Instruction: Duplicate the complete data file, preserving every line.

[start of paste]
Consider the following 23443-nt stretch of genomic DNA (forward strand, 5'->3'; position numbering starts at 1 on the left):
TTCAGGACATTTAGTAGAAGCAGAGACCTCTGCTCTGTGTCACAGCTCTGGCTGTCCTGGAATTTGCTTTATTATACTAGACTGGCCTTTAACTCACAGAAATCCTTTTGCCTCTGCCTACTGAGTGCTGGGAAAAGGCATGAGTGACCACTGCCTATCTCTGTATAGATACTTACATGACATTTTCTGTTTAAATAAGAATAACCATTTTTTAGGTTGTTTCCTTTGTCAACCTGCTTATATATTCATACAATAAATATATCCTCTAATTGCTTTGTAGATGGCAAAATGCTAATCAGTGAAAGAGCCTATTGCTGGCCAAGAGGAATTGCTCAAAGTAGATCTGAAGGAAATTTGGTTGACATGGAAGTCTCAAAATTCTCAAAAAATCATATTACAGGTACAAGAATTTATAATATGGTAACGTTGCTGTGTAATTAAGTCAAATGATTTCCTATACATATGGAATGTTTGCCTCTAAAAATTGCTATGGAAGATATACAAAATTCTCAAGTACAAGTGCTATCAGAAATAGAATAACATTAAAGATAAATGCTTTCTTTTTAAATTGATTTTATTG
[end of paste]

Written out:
Consider the following 23443-nt stretch of genomic DNA (forward strand, 5'->3'; position numbering starts at 1 on the left):
TTCAGGACATTTAGTAGAAGCAGAGACCTCTGCTCTGTGTCACAGCTCTGGCTGTCCTGGAATTTGCTTTATTATACTAGACTGGCCTTTAACTCACAGAAATCCTTTTGCCTCTGCCTACTGAGTGCTGGGAAAAGGCATGAGTGACCACTGCCTATCTCTGTATAGATACTTACATGACATTTTCTGTTTAAATAAGAATAACCATTTTTTAGGTTGTTTCCTTTGTCAACCTGCTTATATATTCATACAATAAATATATCCTCTAATTGCTTTGTAGATGGCAAAATGCTAATCAGTGAAAGAGCCTATTGCTGGCCAAGAGGAATTGCTCAAAGTAGATCTGAAGGAAATTTGGTTGACATGGAAGTCTCAAAATTCTCAAAAAATCATATTACAGGTACAAGAATTTATAATATGGTAACGTTGCTGTGTAATTAAGTCAAATGATTTCCTATACATATGGAATGTTTGCCTCTAAAAATTGCTATGGAAGATATACAAAATTCTCAAGTACAAGTGCTATCAGAAATAGAATAACATTAAAGATAAATGCTTTCTTTTTAAATTGATTTTATTG